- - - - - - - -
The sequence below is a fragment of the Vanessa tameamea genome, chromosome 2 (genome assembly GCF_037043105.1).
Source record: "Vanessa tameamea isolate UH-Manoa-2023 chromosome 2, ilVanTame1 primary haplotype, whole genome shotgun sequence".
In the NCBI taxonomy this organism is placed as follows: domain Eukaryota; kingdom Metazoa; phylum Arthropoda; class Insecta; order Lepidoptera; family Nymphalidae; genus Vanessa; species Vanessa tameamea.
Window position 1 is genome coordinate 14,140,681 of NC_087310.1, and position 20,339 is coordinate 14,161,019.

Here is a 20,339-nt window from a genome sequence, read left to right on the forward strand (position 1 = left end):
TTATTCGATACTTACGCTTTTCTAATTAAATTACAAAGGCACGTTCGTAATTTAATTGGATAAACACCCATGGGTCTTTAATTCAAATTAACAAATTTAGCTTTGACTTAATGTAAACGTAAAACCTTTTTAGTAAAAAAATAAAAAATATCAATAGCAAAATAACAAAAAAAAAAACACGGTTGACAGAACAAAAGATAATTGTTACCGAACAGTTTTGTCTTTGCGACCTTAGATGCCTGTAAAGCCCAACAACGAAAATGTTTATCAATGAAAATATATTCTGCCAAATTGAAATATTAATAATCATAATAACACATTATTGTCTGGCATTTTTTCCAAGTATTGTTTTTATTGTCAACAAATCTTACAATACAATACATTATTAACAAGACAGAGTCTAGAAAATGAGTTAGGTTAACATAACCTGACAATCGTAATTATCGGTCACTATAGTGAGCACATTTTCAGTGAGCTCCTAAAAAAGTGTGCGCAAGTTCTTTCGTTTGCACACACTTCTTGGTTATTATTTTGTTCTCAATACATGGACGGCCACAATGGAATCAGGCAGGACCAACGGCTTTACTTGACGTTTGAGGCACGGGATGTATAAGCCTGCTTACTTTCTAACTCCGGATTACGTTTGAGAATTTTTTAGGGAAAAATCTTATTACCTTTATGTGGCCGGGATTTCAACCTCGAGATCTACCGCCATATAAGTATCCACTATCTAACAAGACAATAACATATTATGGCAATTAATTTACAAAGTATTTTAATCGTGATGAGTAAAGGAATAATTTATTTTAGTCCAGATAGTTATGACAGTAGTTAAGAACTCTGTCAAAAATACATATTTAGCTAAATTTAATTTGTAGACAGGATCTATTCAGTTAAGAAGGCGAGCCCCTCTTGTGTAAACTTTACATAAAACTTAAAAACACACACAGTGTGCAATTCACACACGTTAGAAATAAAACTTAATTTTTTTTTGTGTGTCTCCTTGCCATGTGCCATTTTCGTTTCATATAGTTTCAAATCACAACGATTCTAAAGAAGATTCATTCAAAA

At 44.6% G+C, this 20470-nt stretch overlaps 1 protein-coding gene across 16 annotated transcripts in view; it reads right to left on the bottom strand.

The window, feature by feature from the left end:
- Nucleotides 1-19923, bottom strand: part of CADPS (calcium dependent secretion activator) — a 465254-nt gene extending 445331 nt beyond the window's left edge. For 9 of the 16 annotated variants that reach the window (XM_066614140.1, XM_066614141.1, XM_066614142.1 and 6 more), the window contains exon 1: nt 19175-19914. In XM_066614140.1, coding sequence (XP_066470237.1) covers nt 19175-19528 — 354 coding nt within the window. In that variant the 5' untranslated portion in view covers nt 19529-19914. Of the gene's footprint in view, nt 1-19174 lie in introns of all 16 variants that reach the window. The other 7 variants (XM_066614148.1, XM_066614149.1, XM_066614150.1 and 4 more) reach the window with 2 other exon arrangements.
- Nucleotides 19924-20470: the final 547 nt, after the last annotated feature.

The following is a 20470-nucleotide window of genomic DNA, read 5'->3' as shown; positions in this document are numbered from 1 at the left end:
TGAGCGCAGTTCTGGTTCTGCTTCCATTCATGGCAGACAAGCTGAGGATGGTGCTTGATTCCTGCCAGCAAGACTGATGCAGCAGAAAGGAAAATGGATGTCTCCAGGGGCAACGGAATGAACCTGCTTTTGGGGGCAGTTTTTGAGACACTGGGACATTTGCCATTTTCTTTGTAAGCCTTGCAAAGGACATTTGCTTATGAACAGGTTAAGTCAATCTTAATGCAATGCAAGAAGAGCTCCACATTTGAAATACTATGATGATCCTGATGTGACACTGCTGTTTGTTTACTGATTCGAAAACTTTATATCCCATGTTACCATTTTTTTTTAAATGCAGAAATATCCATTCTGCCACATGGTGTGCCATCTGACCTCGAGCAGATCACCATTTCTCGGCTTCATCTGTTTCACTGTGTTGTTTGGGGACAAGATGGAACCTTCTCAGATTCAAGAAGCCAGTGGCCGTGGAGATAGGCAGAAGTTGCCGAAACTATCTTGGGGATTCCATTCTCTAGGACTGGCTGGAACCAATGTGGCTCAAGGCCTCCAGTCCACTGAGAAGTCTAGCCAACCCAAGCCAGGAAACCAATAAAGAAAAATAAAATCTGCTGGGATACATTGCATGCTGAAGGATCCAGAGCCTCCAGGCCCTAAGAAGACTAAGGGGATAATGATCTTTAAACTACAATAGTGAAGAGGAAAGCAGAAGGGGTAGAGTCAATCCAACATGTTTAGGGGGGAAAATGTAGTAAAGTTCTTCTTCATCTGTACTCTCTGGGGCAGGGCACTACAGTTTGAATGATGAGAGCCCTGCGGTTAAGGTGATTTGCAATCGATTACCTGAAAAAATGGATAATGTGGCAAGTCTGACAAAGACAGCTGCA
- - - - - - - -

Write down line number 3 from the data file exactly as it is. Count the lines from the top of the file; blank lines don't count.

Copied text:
In the NCBI taxonomy this organism is placed as follows: domain Eukaryota; kingdom Metazoa; phylum Arthropoda; class Insecta; order Lepidoptera; family Nymphalidae; genus Vanessa; species Vanessa tameamea.